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Long-crested Eagle
Lophaetus occipitalis

Accipitriforme Order – Accipitridae Family

Length: 53-58 cm

Long-crested Eagle adult is dark brown or black. It has long white patches at the joint of the wings, visible when perched, forming white lines on each side of the breast. Underwing coverts are white, with black spots. It has broad dark tail strongly barred of white. Tarsi are whitish. Wings are long and broad.
Hooked bill is yellow with dark tip. Eyes are golden or reddish-brown. Feet are yellow with slender talons.

In the first weeks after hatching, female remains or on near the nest while male brings food. After three weeks, female hunts more than male.

Young reaches its plumage at about 28 days, and remains around the nest from 40 to 50 days. It performs its first flight at about 55 days. Then, it moves rapidly away from the site. It is fed by both parents another two weeks.
This species produces one single brood per year, with only one chick per nest. Probably the older kills the other.  

Long-crested Eagle feeds mainly on small mammals, and also lizards and small snakes, and occasionally, it takes young poultry.

Long-crested Eagle is beneficial to human, killing any small rodents.
This species is widely distributed in Africa, except in the arid NE of the country.
Not globally threatened.   

Fr: Aigle huppard
All : Schopfadler
Esp: Águila Crestilarga
Ital: Aquila dal lungo ciuffo
Nd: Afrikaanse Zwarte Kuifarend
Russe: Гребенчатый орёл


Tom Merigan
Tom Merigan’s Photo Galleries

Text by Nicole Bouglouan


HANDBOOK OF THE BIRDS OF THE WORLD Vol 2 by Josep del Hoyo-Andrew Elliot-Jordi Sargatal - Lynx Edicions - ISBN: 8487334156

BIRDS OF AFRICA SOUTH OF THE SAHARA by Ian Sinclair and Peter Ryan - Princeton University Press Princeton and Oxford - ISBN: 0691118159

Avibase (Lepage Denis)

The Hawk Conservancy Trust (Hilary Smith)

ARKive (Christopher Parsons)


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Long-crested Eagle frequents woodlands or cultivated areas, and open lands with trees. It can be found in moist savannahs, and in cleared forest areas and forest edges, except in arid zones. We can find it from sea level to 3000 metres of elevation.

Long-crested Eagle is found in Africa, South of Sahara, from Senegal to Ethiopia, and southwards, to the Cape.

Long-crested Eagle feeds mainly on small rodents. It drops from an exposed perch on its prey, and catches it. It does not hunt on the wing.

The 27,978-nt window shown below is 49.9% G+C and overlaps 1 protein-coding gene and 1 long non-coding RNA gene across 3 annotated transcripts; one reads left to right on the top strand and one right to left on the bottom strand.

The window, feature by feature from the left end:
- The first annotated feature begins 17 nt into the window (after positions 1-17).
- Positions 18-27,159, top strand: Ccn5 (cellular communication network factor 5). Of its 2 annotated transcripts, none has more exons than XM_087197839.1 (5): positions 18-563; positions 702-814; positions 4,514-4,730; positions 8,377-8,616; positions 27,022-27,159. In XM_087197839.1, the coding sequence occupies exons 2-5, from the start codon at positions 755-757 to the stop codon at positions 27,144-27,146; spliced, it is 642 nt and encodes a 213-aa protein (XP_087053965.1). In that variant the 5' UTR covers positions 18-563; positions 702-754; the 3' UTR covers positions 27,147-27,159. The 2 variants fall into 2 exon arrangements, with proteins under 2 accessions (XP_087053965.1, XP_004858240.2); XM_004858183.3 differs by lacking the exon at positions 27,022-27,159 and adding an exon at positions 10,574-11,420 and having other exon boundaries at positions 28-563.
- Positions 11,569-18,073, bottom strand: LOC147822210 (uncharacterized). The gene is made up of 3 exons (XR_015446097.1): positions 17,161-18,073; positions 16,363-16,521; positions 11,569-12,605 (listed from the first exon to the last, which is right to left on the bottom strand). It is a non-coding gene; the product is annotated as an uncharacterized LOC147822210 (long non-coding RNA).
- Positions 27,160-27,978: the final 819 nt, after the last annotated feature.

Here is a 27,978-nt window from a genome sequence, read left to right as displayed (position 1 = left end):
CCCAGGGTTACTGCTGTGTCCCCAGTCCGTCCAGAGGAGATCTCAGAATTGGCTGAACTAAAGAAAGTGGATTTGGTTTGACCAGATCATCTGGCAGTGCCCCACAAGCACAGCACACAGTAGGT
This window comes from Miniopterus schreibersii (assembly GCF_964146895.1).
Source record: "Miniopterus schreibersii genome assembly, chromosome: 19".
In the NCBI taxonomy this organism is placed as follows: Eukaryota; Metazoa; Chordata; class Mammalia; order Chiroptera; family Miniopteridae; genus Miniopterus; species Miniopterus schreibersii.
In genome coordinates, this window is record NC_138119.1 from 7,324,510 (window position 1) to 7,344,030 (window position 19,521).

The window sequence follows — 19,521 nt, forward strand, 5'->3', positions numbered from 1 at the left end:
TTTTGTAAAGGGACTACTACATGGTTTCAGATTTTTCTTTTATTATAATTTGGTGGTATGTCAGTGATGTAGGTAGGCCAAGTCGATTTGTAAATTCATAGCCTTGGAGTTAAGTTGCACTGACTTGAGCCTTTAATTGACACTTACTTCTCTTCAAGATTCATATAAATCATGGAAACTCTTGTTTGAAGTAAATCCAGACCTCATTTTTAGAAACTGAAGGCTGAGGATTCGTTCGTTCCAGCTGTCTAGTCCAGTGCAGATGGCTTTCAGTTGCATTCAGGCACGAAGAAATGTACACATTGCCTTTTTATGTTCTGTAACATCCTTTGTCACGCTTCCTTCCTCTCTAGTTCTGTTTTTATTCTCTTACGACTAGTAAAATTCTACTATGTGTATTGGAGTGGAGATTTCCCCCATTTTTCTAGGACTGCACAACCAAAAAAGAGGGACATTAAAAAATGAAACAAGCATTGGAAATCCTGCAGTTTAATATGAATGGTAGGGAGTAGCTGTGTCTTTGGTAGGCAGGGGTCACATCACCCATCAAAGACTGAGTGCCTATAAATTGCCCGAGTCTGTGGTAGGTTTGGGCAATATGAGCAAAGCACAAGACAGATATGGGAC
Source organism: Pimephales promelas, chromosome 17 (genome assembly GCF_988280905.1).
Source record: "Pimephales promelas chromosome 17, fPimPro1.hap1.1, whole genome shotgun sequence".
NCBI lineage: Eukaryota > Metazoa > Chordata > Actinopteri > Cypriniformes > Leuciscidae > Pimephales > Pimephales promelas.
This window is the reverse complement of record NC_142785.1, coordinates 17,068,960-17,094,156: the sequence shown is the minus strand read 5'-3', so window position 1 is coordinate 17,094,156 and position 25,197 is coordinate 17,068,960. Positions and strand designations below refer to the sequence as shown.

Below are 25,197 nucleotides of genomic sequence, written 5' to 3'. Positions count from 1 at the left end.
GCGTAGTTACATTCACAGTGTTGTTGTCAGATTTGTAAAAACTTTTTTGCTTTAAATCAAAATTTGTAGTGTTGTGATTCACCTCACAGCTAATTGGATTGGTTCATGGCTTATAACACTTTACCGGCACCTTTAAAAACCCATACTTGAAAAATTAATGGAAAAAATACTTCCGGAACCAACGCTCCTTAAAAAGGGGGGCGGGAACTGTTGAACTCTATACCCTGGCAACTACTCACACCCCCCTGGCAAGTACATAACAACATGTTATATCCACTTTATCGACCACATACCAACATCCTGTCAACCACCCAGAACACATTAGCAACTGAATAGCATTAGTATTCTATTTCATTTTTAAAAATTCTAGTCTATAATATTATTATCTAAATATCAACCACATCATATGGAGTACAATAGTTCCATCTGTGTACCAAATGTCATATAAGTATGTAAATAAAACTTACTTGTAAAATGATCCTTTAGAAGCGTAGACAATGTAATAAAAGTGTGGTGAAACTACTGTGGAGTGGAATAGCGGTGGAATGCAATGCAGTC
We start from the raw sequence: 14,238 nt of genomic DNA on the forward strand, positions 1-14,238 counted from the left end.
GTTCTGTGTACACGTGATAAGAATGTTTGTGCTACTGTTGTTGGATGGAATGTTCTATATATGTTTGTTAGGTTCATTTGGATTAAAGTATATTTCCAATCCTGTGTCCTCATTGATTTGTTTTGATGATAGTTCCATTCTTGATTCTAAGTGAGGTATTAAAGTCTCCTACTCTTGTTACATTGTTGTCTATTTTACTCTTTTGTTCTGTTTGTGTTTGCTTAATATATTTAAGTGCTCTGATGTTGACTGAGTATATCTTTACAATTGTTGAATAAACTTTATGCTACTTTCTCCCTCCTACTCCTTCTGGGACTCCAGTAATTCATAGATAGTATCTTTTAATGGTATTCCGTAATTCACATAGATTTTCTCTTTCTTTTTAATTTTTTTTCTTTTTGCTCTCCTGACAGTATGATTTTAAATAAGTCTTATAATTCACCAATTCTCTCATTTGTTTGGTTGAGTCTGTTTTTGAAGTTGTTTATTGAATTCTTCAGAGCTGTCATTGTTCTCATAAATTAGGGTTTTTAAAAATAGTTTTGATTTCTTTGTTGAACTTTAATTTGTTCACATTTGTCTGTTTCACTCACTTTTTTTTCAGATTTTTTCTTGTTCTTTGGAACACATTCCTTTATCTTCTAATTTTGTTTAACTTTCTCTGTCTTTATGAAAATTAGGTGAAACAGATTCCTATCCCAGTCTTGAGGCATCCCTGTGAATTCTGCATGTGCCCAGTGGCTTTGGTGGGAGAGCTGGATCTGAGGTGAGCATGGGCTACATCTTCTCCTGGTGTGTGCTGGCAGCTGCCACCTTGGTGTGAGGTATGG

It is often perched on trees on the road sides, fences or telegraph poles. It hunts generally in the early morning or at dusk, and it rests during the day under the shadow of a tall tree. 

Pair has usually a regular area where they can be seen day after day.

Long-crested Eagle is very noisy when it displays. It calls from perches, around the nest site. Usually, it uses the same perch every day.

Long-crested Eagle is fairly common resident in Africa, in the eastern areas.

Long-crested Eagle soars at up to 300 to 500 feet above its area. It does not perform flight displays or striking flight movements. The display is only noisy.

Long-crested Eagle’s nest is often located in a river valley with large trees. Nest is built at height from 20 to 60 feet or more, in a large tree, such as wild fig or Eucalyptus.
Nest is made with small sticks. A deep central cup is lined with green leaves. Nest is well protected from the sun, in the middle of the tree, in a fork or a lateral branch.
It is built by both adults, and is used year after year, for some years.

Female lays one or two dull white eggs, spotted with brown and grey, in the second half of the dry season. During incubation period, female is fed by the male, near the nest. But she leaves the nest to hunt herself sometimes.

Male stays near the nest, roosting in the same tree, or close by. tened.     

Long-crested eagle has a long crest on the crown, with six long feathers moving or erecting sometimes.

Immature is similar to adults, but browner. Wing coverts and neck feathers show white tips. Crest is less prominent. Eyes and feet are duller. 

Long-crested Eagle is a noisy bird, as well on perch as flying, especially at the beginning of the breeding season.
It utters loud and sharp calls, and some shrill “kik-kik-kik-kik-kik-kiii-ih”.
Call’s display is a loud and clear “keeee-eh” or “keee-ee-af”.